Lagana, Mazzeo & Eustace Propose Fixes to Improve Delivery of Long-Term & Community-Based Services for the Elderly

Three-Bill Package Based on State Audit is also Designed to Maximize Federal Funding to Save New Jersey Taxpayers Money

Assemblymen Joseph Lagana, Vince Mazzeo and Tim Eustace have introduced a three-bill package to improve the delivery of existing state programs and services in order to help the elderly maximize their independence while also protecting taxpayer dollars.

The bills were based on recommendations from a recent State Auditor report on selected community-based senior programs within the state Department of Human Services’ Division of Aging Services. The programs, which are funded by the state and federal government and the Casino Revenue Fund, are designed to provide services to elderly residents to avoid unnecessary institutional placement.

“Essentially these bills provide a number of fixes that will increase the efficiency of existing programs designed to aid some of our most frail and vulnerable residents,” said Lagana (D-Bergen/Passaic). “At the same time, these bills also call for better notification procedures in order to make sure seniors are aware that they may be eligible for certain critical safety net programs.”

“Anyone with an aging parent or loved one knows how important it is to them to maximize their independence,” said Mazzeo (D-Atlantic). “We have a number of existing state programs designed to do just that but they’re not necessarily being utilized by everyone who is eligible. These bills will help correct that and ensure that the state is taking advantage of every federal dollar available in order to save our taxpayers money.”

“This audit was helpful in exposing several shortcomings that have either prevented seniors from accessing crucial programs or left important federal funding on the table,” said Eustace. “These changes are designed to ensure a more efficient delivery of home and community-based long-term care services while also ensuring that elderly residents and their families do not have to deal with the aggravation of trying to get authorized claims processed.”

The first bill (A-4167) is geared towards enrollees in PACE (Program of All-Inclusive Care for the Elderly) or a pre-PACE program. PACE is a comprehensive health and social services delivery system that integrates acute and long-term care services to disabled and frail, elderly persons over the age of 55, who are certified by the state as nursing home-eligible, in order to maximize their autonomy and continued independence. A pre-PACE program is a program in its initial start-up phase and includes the same comprehensive scope of services as a PACE program.

The bill would require the Department of Human Services (DHS) to contact each person enrolled in a PACE or pre-PACE program, prior to their 65th birthday, to notify them of their eligibility for the Medicare program.

The Department of Human Services is billed monthly by the facilities for each of the enrollees. The amount billed is a set amount and differs for those individuals who are dually eligible for Medicare and Medicaid and those who are solely eligible for Medicaid.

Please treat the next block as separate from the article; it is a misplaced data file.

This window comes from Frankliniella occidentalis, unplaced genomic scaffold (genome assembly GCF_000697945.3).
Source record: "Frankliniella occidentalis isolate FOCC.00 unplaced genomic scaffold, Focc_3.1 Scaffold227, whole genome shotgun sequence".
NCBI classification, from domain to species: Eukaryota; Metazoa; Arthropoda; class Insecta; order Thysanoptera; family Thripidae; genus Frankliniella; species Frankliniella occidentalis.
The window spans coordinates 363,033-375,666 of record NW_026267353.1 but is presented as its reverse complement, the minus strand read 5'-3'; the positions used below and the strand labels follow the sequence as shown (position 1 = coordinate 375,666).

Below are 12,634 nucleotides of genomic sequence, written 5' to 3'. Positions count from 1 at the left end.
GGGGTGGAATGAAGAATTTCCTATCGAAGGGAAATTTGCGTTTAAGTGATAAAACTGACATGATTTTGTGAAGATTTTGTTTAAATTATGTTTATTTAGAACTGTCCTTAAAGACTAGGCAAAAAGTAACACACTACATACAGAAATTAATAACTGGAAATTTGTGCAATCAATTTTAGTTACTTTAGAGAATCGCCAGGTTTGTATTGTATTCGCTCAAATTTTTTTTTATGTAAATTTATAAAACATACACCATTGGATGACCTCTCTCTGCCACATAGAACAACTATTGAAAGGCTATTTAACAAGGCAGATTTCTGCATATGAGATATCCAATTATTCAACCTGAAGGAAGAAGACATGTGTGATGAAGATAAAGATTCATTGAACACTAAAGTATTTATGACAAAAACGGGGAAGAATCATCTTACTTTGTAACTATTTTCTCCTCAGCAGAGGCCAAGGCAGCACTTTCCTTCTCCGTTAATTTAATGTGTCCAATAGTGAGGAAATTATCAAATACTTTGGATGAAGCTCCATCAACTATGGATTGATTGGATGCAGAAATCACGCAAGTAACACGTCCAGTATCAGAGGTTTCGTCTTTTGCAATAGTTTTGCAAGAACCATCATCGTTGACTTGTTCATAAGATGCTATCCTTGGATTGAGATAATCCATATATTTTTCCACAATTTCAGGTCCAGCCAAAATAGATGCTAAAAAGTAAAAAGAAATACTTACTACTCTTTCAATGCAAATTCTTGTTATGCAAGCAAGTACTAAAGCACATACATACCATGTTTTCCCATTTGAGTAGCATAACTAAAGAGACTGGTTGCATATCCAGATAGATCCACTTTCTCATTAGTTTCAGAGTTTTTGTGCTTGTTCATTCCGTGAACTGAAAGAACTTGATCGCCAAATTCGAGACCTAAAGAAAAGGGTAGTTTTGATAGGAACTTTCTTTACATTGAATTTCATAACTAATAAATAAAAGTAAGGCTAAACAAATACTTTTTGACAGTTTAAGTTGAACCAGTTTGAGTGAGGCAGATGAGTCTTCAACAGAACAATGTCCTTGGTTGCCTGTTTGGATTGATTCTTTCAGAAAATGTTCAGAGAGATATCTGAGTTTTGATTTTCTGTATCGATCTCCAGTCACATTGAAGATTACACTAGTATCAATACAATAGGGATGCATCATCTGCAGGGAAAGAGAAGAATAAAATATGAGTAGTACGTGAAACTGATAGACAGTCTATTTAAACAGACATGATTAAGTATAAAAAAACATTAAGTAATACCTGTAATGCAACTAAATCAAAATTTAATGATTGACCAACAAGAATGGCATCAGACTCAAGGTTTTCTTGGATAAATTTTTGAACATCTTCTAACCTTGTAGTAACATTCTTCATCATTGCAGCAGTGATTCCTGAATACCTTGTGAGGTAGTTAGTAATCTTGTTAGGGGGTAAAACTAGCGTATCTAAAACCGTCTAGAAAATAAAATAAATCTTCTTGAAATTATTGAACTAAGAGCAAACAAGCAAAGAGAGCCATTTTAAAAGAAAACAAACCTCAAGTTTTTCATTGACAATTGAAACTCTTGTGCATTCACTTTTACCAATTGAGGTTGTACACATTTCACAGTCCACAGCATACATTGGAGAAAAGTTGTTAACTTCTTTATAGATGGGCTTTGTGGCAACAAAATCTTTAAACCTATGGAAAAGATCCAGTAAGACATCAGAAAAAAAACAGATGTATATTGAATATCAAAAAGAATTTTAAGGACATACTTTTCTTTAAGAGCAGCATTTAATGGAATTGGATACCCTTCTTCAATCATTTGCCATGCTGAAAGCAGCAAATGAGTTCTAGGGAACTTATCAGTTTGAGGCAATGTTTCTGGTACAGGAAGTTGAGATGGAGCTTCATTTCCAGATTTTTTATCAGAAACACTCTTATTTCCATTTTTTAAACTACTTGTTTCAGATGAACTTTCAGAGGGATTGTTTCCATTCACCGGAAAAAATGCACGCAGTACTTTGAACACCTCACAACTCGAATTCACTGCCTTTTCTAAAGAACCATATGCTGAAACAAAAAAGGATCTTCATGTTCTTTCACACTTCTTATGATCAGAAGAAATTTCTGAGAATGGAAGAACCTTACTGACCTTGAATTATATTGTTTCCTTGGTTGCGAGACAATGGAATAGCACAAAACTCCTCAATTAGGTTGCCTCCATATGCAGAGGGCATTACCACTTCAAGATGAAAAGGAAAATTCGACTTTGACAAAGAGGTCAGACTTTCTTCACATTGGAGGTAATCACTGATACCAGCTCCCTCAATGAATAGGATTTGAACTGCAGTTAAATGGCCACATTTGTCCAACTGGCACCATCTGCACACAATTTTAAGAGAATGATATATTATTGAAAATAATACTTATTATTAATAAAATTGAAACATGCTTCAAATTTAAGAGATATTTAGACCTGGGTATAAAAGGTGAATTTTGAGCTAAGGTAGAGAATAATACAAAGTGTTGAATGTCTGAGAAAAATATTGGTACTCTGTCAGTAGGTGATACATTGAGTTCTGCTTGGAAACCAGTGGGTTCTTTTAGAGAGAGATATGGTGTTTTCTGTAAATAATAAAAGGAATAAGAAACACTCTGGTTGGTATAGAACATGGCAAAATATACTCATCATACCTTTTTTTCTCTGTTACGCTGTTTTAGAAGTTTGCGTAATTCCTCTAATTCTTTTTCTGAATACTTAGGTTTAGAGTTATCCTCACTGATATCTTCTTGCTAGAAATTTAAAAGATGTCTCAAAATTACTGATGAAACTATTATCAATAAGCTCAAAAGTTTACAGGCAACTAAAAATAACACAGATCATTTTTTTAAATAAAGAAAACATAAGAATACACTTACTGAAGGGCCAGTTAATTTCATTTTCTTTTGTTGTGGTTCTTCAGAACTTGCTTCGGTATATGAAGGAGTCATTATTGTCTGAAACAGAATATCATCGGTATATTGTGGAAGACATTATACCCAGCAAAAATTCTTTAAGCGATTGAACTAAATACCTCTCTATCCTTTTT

According to the state audit, the monthly rates for fiscal years 2012 and 2013 were $4,809.95 for Medicare and Medicaid recipients and $6,097.57 for Medicaid only recipients. The state pays for these charges and is reimbursed for 50 percent of the cost by the federal government.

The State Auditor identified 336 claims in which the recipient was over the age of 65 and therefore eligible for Medicare as well as Medicaid, but the recipient was not enrolled in Medicare. In these cases, the state was billed the higher Medicaid only rate and the State Auditor estimated that costs savings of over $432,000 could have been achieved if these individuals had been dual enrolled in Medicaid and Medicare.

This bill is intended to increase the number of enrollees billed at the lower rate for dual eligible participants in order to reduce costs to the state.

The second bill (A-4168) would amend the law governing PACE and Pre-PACE programs to specify that providers who contract to provide these programs on or after the bill’s effective date must submit to DHS, on a monthly basis, expenditure details of the encounters which an enrollee has had with the program.

The bill further requires that DHS utilize these expenditure details to analyze capitated rates and help ensure the efficient utilization of services from the programs.

The third bill (A-4169) pertains to services provided under the Medicaid Managed Long-Term Services and Supports section 1115 demonstration waiver program or any other Medicaid home and community-based services long-term care program.

In the case of an individual who receives services under one of these programs through a managed care organization, DHS would be required to perform a monthly review of the number of encounters the individual has had with the managed care organization, as compared with the services authorized for the individual by the program, to help ensure efficient utilization of services from the managed care organization.

If services are received through a provider whose claims are processed by a third-party billing agent, DHS is to require the third party-billing agent to perform a monthly review of the provider’s billing limits and of the services provided to the individual, to help ensure that services are provided and claims are processed if those services and claims are authorized for the individual.

All three bills have been referred to the Assembly Human Services Committee.